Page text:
"Neither highbrows nor lowbrows nor midbrows, but elastic-brows.” — George Orwell

His vision glued together the most complex mythological narrative ever.

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Seuss’ politics aren’t liberal — they’re Situation­ist.


He took the weight of English sexual anxiety on his shoulders.

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Led by MAURICE WHITE (born 1941), Earth, Wind & Fire were by far the most commercial cousins of the cosmic-jazz entity known as Sun Ra, lacking Funkadelic’s edge or Pharaoh Sanders’ experimentalism. Don’t be distracted by the band’s shiny spandex jazz-space-suits, though. White not only delivered what the public wanted (tight, light disco-funk grooves), he […]

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LITTLE RICHARD (born 1932) arrived to pulverise our senses in the same pitiless manner that he attacked the upper register of the piano. He called himself the “Architect of Rock’n’Roll,” which is far more respectable than “King,” and it’s completely deserved: in less than three years during the mid-1950s, Little Richard laid the foundations upon […]

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Steve Ditko — 1965 self-portraitSteve Ditko — 1965 self-portrait

Spider-Man and Dr. Strange co-creator STEVE DITKO (born 1927) is the third member of the triumvirate of genius that originally conceived the Marvel Universe. Yet while Stan Lee and Jack Kirby reflected aspects of the New York Jewish psyche, Ditko hailed from a small (Johnstown, PA) Czech-American community. In fact, Ditko’s work is suffused with […]

Ed Wood and Bela LugosiEd Wood and Bela Lugosi

Ironists don’t understand Wood.


All hail the Mighty Fin! For was it not JIMMY FINLAYSON (1887-1953), third banana in 33 Laurel and Hardy films, who offered us emancipation through his unique enactment of The Double Take & Fade Away? Let us explore the three stages of political consciousness that The Fin elucidates. The First Take: The conventional bourgeois response […]

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Miles Davis once said that the history of jazz could be summed up by two names: Charlie Parker and LOUIS ARMSTRONG (1901-71). I’d go further, and claim that the ABC of 20th century pop culture are: Armstrong, The Beatles, and Chaplin. Though we know him as “Satchmo,” his fellow jazzers called him “Pops” — which […]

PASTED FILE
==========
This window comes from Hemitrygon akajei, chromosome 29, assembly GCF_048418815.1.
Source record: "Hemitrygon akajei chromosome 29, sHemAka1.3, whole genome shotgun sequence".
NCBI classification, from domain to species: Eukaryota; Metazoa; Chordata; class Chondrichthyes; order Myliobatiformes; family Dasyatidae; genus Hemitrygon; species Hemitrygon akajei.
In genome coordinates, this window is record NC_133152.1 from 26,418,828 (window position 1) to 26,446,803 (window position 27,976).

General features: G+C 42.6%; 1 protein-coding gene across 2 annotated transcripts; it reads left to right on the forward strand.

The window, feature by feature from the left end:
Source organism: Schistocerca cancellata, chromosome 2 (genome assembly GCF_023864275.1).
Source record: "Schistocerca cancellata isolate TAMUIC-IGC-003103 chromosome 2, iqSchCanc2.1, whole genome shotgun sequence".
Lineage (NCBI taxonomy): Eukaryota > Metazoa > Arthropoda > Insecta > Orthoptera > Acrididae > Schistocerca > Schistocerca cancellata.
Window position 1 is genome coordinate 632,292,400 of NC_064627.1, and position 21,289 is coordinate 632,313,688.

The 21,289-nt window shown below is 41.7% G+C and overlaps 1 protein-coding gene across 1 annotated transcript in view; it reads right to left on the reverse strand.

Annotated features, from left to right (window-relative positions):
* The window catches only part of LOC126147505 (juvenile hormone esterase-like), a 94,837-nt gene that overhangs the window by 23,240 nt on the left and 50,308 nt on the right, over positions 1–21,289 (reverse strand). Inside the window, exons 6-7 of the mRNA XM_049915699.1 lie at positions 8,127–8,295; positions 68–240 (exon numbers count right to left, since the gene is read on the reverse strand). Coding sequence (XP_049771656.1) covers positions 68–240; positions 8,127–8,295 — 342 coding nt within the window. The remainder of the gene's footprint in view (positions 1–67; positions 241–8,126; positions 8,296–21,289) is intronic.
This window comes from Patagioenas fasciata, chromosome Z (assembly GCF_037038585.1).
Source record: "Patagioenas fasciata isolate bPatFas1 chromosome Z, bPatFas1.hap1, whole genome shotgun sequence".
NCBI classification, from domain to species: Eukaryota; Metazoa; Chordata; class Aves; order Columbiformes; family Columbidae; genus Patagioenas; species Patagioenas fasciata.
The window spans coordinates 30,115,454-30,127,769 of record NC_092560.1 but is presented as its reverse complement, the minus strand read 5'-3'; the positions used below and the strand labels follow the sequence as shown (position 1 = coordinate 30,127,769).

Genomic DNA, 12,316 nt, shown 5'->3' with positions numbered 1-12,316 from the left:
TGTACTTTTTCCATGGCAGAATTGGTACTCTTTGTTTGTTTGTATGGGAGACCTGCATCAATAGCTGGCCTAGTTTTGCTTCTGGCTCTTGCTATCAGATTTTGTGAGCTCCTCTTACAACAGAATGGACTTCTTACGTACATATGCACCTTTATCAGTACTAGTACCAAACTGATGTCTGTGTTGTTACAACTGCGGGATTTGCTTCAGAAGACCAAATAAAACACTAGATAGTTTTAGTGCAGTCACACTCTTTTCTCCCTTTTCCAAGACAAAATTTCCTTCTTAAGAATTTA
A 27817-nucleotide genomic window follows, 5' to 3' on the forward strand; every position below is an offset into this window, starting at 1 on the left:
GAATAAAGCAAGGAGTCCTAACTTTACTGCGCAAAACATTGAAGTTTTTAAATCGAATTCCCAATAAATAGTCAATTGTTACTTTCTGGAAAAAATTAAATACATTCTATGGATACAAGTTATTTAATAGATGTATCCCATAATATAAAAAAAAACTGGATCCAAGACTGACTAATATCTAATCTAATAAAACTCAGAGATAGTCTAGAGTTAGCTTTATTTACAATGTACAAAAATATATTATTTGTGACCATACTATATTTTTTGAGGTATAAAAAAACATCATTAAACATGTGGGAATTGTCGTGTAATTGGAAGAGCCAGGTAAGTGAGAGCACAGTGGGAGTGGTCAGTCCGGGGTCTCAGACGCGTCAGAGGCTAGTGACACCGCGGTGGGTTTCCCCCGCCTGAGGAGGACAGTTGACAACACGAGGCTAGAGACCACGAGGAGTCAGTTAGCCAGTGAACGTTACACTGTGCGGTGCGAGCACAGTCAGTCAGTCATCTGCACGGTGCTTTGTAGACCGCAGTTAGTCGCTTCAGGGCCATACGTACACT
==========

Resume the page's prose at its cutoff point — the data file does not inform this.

JAMES WHALE (1889-1957) was born in England’s industrial Black Country. Here’s a typical gag from those parts: An old left-wing activist is on his death bed. He announces that he’s joined the Conservative Party. His comrades are shocked: “Why’s yow doon eet? Yow beyn a Labour man aw yer loyfe!” He responds, “Ar, bood bedder […]


While it’s conventional to call Oliver Hardy a “straight man,” it would be more accurate to think of the character created by British comic actor STAN LAUREL (1890- 1965) as the duo’s “curved man.” Though he may seem idiotic, perhaps Stan’s character developed as a result of knowing too much. Ollie, who insists on recognizing […]

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MILES DAVIS (1926-91) was the son of a dentist, but visited a primal Oedipal rebellion upon the smug bourgeois sadism of his father’s profession. A dentist, as you know, uses your mouth to cause you pain, embarrassment, and discomfort, whereas Davis used his chops to create an unfolding narrative of modernist beauty that profoundly transformed […]


FATS WALLER (1904-43) lives in some impossible space between Paganini, St. Augustine, and James Brown. Tracks like “Handful of Keys” show Fats challenging Art Tatum in sublime stride-piano ostentation. But Waller was also fearlessly upfront in his depictions of tougher aspects of Harlem culture. Listen to “The Joint is Jumping” for references to rent-party violence, […]


Both PHIL SILVERS (1911-1985) and his best-known character, Sergeant Bilko, were driven by a manic energy that sought to control, disrupt, and ultimately collapse all forces of linear, mathematical, or hierarchical order — reflecting the devout wish of the obsessive gambler. Silvers had a Royal Flush-level comedic virtuosity, while Bilko’s monomaniacal obsession with material self-advancement […]